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The Benefits of Outdoor Activities for Seniors
by Hannah Kloepfer

Now that it’s officially summer, we’ve got our sights on a season of sunshine and the great outdoors. For many New Yorkers, experiencing nature can feel like a foreign concept in our big city, but we’re here to assure you that the many health benefits of being outside can be as easily accomplished in your local park, garden, rooftop, or balcony as they can from a trip to the beach or hike through the mountains.  

In this article, we will highlight the benefits of outdoor activities on the emotional and physical health of older adults; and offer suggestions for outdoor experiences that can be easily introduced to any New Yorker’s healthy lifestyle. 

Health Benefits of Getting Outside

It almost sounds too good to be true, but outdoor activities have been proven to better sleep, increase creativity, decrease depression, and improve mode. The combination of fresh air, movement, socialization, and sunshine all contribute to improved emotional and physical health:

In a 2019 study by Scientific Reports, a group of participants that included “older adults and those with long-term health issues” spent two hours (120 minutes) in nature over the course of a week. At the end of the study, these participants who changed their routines by going outside reported higher levels of “good health and well-being” as opposed to those who did not spend time outside. 

In addition to these emotional health benefits, spending time outside is proven to have a positive impact on physical health as well. A 2018 study by the Journal of Environmental Research examined a reduced risk of type 2 diabetes, cardiovascular disease, and lower levels of cortisol in participants with “greenspace exposure.” 

What’s more, these benefits occur with relative low time commitment! Consider, for example, the benefits of Vitamin D, an essential nutrient shown to lower the risk of conditions like rheumatoid arthritis, multiple sclerosis as well as reduce inflammation and muscle pain: the time it takes to get the recommended daily dose of Vitamin D is just 15 minutes! 

We also appreciate the opportunity for community that getting outside provides. In addition to getting creative with indoor activities, many of our clients and caregivers have found joy in exploring the natural settings New York City has to offer. From a trip to Central Park, Wave Hill, or even the nearby dog park, the fresh air alone can help reinvent a stale routine.


The suggestions below are based on both academic research on the benefits of outdoor activities as well as anecdotes from trusted New Yorkers in our community:


The extra hours of daylight in the summer months certainly make it easier to schedule outdoor fitness routines. In fact, many of the physical benefits attributed to outdoor activities (did we mention improved cardiovascular health?) are thanks to seasonal exercise like taking a yoga mat outside, riding a bike, playing tennis/badminton, or adding an extra loop to a morning stroll.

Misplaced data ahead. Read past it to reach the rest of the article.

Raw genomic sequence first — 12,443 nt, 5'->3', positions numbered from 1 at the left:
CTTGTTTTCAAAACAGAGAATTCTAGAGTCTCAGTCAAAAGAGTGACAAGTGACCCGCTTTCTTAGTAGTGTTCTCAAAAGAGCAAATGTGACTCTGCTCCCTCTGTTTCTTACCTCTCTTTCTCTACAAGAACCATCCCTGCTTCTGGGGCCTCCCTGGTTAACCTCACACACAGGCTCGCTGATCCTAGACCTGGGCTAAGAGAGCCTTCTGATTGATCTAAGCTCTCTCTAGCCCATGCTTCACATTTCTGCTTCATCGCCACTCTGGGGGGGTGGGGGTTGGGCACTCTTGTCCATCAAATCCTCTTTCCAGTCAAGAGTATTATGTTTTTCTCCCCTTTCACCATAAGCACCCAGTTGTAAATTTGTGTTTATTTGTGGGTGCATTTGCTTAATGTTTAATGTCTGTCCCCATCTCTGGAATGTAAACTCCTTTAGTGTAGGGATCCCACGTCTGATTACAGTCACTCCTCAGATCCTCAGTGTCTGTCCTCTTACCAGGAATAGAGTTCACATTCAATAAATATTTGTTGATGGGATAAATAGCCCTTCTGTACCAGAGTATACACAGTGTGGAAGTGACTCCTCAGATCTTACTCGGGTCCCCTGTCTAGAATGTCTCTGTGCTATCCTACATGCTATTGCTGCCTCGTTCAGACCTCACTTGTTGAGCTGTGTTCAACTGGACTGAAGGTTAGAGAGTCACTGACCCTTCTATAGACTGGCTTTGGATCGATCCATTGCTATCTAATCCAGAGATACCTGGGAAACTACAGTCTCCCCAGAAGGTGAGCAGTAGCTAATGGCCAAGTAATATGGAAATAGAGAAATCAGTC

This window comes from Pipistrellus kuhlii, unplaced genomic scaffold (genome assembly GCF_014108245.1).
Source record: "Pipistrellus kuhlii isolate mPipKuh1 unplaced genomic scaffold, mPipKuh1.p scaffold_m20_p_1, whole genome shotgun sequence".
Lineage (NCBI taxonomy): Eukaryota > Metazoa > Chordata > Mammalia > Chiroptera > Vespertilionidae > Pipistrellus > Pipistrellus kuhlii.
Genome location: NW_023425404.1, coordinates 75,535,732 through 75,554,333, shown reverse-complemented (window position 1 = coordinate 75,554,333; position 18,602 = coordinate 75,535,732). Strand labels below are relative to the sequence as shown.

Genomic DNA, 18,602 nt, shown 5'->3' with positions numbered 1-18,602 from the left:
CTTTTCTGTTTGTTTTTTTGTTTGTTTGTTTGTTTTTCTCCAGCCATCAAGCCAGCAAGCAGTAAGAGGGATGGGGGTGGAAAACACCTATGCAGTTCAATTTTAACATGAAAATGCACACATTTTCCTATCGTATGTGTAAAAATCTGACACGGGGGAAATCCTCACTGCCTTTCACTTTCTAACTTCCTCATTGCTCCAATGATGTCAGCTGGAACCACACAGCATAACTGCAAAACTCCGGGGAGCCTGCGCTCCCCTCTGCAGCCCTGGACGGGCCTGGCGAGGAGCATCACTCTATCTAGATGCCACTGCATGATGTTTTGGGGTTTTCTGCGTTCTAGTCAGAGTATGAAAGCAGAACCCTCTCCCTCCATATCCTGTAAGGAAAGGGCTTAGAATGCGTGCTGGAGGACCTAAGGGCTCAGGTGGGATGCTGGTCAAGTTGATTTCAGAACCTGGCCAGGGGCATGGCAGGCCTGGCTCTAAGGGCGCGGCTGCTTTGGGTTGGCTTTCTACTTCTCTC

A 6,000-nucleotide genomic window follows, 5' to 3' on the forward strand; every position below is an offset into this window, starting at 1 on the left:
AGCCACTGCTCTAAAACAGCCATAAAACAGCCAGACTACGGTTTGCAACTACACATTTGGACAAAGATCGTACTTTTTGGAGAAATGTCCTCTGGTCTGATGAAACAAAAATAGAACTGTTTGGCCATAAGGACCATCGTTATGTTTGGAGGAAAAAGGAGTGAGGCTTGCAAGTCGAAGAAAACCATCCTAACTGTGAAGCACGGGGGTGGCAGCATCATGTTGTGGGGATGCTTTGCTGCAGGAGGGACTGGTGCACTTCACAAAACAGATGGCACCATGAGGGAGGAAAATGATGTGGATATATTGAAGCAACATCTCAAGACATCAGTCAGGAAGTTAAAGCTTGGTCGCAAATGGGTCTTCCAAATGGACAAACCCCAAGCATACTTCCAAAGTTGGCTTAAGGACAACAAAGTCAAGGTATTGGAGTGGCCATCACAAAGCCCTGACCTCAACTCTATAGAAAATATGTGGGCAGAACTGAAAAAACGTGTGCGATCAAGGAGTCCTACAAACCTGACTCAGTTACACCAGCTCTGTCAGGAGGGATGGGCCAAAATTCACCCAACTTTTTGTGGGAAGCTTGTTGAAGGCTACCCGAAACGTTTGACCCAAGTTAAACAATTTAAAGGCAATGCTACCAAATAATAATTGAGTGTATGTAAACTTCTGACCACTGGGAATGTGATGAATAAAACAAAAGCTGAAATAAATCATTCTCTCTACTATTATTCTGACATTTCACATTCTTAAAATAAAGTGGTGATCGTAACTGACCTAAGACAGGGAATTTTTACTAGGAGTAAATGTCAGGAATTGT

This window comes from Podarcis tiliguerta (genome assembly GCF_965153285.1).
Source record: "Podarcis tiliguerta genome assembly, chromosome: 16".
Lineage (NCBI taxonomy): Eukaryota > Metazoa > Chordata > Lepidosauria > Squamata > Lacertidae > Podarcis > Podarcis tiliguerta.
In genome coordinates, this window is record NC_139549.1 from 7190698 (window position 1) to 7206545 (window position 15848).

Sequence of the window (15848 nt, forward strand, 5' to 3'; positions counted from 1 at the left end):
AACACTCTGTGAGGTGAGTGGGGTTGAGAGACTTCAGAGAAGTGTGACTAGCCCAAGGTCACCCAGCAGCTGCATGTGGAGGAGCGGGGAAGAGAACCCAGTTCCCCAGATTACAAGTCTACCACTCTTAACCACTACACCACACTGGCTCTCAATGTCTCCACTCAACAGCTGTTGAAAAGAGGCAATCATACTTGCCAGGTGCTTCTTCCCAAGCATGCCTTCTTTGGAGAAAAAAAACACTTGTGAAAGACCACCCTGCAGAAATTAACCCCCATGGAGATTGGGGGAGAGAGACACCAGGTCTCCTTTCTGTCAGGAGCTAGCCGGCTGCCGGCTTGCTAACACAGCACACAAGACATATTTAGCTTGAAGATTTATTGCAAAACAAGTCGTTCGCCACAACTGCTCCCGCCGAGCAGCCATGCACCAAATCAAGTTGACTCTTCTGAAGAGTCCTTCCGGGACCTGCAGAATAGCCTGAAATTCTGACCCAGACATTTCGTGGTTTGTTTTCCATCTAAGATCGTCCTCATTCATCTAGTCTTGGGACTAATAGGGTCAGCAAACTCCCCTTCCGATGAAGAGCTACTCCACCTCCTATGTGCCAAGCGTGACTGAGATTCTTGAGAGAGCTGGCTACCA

Of course, the benefits of a natural setting can be enjoyed by those with any level of physical capacity… 


Time spent outdoors is even believed to improve memory function and increase creativity. With this added boost of creative energy, try making the world an art studio! Bring a sketch book to the park or set up an easel on a rooftop. View your neighborhood through a (literal) new lens by taking up photography or research outdoor theater performances!



Inviting others to join in a new outdoor activity encourages accountability and helps make meaningful, lasting connections. Taking a joint nature walk, attending an outdoor concert or movie, and taking a picnic to the park are all great options for a summer in the city. Plus, scheduling these experiences regularly offers everyone involved something to look forward to. 


That’s right, rest can be an outdoor activity. The benefits of being outside are inherent to the experience, so you don’t actually need to “do” anything; you just need to “be.” Read a book. Sit and smell fresh cut grass. Bring binoculars for an afternoon of birdwatching. And if you’re feeling stuck about what plans to make, just getting out of the house and breathing can be inspiring. 

And last but not least… 


During and after any outdoor activity, it’s important to monitor yourself or your loved ones for signs of sunburn, dehydration, exhaustion, or overheating. Those signs indicate that it’s time to head back inside. You can plan ahead for your favorite excursions by packing enough water, sunblock, portable fans, or hats/umbrellas to guarantee shade. 

Remember, many of the benefits of being outdoors can be achieved in just a couple of hours per week (minutes per day). Keep that in mind, and you’ll set yourself up for a successful summer of sun, fun, and better health!

(Tip: for more ways to stay active in your community this summer, be sure to check our Activity Calendar regularly!)

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